Entertainment » Culture

Dig These Discs :: Nick Jonas, Ladyhawke, The Kills, Beth Orton, Jon Bellion

by Winnie McCroy
EDGE Editor
Wednesday Jun 15, 2016

Nick Jonas, releases his sophomore studio album this month, chronicling his breakup with former Miss USA Olivia Culpo last year. English 'folktronica' singer/songwriter Beth Orton releases her seventh studio album, Kidsticks," one of the funkiest sounds we've heard from this usually sedate singer. New Zealand musician Ladyhawke releases her third album, the first since 2012's "Anxiety." Hip-hop artist Jon Bellion releases his debut album, "The Human Condition," after releasing four mixtapes and touring several times. The indie rock band The Kills releases their fifth studio album, the first album in five years.


"Last Year Was Complicated" (Nick Jonas)

Best Jonas brother, 23-year-old Nick Jonas, releases his sophomore studio album this month, chronicling his breakup with former Miss USA Olivia Culpo last year. "It's a great opportunity to just lay it out," Jonas told People. "I was trying to be as honest as possible -- it really is pulling from this chapter of my life." These 12 tracks kick off with Jonas singing, "I think I'm better alone... Getting under my skin like 'VooDoo.'" Like Meghan Trainor, Jonas has "Champagne Problems," but for him, he's downing the bottles with no stopping, while his relationship is what's on the rocks. He collaborates with Tove Lo on the slow stunner, "Close," which gives them both a chance to exercise their stunning vocal prowess. Jonas pulls a "Lemonade" on his exes' shit in "Chainsaw," and gets his One Direction boy-band feel out of the funky ode to sexing her up with "both hands" and then with "no hands" in "Touch." He "woke up like this," and wants a side of sizzling, white-hot "Bacon," hold the drama, in one funny cut. In another, he teams up with Big Sean to ask that old trope, "When did these 'Good Girls' decide to be so bad?" She's been broken before, but he promises to "fix her" and treat her like "a grown-ass man" would, in "The Difference." His love or his life? "Don't Make Me Choose," sings Jonas, saying he loses every time you push him to make the choice, girl. He'll never get over not getting "Under You," sings Jonas in a "what if?" song, and lends his falsetto to the slow track "Unhinged," which sounds like the response to his earlier track, "Jealous." He wraps up the album with the poppy slow jam, "Comfortable." Jonas embarks on his joint Future Now tour with Demi Lovato in in Florida on June 24.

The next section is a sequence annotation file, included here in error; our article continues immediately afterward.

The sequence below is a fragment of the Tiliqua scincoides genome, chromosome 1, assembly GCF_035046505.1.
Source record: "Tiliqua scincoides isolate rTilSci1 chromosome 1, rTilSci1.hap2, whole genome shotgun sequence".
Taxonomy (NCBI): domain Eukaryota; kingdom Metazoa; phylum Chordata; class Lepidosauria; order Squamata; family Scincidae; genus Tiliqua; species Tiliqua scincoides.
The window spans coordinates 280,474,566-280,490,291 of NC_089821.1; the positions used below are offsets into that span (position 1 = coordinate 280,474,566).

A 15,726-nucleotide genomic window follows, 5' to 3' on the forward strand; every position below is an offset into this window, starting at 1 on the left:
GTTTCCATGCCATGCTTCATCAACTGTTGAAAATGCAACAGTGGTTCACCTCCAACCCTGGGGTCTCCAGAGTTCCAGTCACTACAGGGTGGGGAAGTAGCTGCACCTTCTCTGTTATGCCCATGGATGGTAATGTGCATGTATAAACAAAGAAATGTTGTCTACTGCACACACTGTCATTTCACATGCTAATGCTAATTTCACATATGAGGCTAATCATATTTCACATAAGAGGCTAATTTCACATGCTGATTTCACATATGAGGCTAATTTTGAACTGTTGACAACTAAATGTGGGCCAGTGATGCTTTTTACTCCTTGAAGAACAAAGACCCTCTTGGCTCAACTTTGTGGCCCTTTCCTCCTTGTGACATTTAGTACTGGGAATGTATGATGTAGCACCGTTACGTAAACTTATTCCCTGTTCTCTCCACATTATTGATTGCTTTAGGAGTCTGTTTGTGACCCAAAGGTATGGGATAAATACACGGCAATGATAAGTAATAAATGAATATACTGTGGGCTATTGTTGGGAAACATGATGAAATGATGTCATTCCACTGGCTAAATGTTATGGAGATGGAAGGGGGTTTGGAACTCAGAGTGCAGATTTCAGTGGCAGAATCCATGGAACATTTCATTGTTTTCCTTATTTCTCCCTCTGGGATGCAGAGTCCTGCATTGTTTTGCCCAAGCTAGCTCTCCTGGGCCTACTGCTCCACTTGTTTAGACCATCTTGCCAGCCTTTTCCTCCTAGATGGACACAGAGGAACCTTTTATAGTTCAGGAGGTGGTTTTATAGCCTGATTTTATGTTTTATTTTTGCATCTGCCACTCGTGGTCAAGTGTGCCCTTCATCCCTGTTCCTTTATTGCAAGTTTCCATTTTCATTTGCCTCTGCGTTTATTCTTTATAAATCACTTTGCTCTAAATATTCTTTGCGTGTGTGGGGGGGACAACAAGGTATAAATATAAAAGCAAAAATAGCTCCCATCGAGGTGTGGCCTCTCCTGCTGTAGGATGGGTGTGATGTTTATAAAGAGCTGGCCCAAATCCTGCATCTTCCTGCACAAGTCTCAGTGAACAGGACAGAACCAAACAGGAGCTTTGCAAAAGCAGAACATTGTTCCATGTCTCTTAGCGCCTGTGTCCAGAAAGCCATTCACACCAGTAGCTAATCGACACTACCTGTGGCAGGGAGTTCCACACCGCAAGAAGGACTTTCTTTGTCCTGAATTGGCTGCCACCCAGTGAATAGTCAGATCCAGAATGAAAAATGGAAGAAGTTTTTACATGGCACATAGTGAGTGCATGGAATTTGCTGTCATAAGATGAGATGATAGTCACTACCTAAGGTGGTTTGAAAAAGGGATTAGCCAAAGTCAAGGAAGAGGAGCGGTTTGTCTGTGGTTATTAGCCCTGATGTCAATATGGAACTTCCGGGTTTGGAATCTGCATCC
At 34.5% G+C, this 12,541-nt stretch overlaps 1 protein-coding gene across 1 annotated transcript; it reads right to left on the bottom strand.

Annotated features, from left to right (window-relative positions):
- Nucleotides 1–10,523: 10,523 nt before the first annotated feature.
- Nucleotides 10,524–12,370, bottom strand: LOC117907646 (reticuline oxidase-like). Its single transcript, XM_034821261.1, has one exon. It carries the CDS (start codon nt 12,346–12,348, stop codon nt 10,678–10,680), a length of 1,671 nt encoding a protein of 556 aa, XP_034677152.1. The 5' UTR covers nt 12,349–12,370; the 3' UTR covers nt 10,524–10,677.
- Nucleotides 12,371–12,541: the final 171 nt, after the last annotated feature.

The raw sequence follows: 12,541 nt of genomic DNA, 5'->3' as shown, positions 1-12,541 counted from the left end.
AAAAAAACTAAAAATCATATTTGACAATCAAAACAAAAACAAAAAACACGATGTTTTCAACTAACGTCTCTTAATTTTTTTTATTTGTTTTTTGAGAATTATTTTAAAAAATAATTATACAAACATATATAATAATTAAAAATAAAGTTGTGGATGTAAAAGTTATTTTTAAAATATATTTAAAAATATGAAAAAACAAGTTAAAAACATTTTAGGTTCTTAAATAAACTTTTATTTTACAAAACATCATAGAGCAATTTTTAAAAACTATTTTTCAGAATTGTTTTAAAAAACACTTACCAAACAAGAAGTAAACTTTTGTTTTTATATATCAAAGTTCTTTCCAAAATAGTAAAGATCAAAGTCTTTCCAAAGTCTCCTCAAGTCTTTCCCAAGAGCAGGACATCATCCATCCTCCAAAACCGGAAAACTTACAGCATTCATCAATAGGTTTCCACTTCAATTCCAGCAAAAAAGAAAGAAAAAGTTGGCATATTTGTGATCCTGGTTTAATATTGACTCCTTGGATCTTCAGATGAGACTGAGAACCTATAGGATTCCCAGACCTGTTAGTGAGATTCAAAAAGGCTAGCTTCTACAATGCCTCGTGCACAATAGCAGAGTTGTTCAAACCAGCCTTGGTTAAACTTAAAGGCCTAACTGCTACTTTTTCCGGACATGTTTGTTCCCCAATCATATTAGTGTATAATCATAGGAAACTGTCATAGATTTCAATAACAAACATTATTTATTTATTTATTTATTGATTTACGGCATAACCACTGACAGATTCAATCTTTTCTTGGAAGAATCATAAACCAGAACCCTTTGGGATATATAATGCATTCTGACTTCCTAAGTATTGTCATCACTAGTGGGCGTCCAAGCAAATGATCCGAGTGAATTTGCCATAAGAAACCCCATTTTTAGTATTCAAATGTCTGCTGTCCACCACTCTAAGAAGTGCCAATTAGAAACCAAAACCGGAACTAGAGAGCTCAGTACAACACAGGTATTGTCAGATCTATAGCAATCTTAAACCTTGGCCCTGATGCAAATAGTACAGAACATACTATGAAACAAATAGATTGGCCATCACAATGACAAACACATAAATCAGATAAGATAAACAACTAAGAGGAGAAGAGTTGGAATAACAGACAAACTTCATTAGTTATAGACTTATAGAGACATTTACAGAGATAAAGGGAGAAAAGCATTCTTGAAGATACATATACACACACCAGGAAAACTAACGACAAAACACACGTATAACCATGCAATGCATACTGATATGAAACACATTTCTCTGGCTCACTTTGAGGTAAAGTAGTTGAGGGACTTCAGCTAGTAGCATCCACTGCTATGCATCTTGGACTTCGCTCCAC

(Island/Safehouse Records)


"Wild Things" (Ladyhawke)

New Zealand musician Ladyhawke releases her third album, the first since 2012's "Anxiety." The artist, Pip Brown, drops 11 amazing tracks that will leave you wondering if the '80s ever really ended. "It all began innocent as love can be, and every word, you gave all to me, because this is what a love song sounds like," she belts out in the first track, the pop cut "A Love Song." She bangs the drums in the upbeat "River" and tacks a funereal opening to title track "Wild Things," singing about walking the road to heartache together. The beat moves fast and furious, thanks to skillful drumming, in the punk-pop "Let It Roll," and counts on some cool cowbell to liven up the excellent track "Chills," with Brown singing "this is love, this is love, this is everything." In the electro cut "Sweet Fascination," obsession is at work, with love letters written and awaiting a reply, with the excellent lyrics, "Sweet fascination is taking over you, just like you want it to/ Infatuation, it makes the lonely feel that the illusion's real." The bouncy "Golden Girl" isn't about those four old ladies in Miami; rather, Brown is caught in her memories of how things used to be. She's headed for the higher ground of "Hillside Avenue," and sings of her younger, headstrong girlfriend with "Money to Burn," who's wanted by everyone in this town, but she's "a-a-after me." Rock out to the catchy "Wonderland," and bring it home with the fast-moving, '80s vibe track, "Dangerous." It's life, on fast-forward. If you've never heard of Ladyhawke, now's the time to book this flight.
(Polyvinyle Record Co.)


"The Human Condition" (Jon Bellion)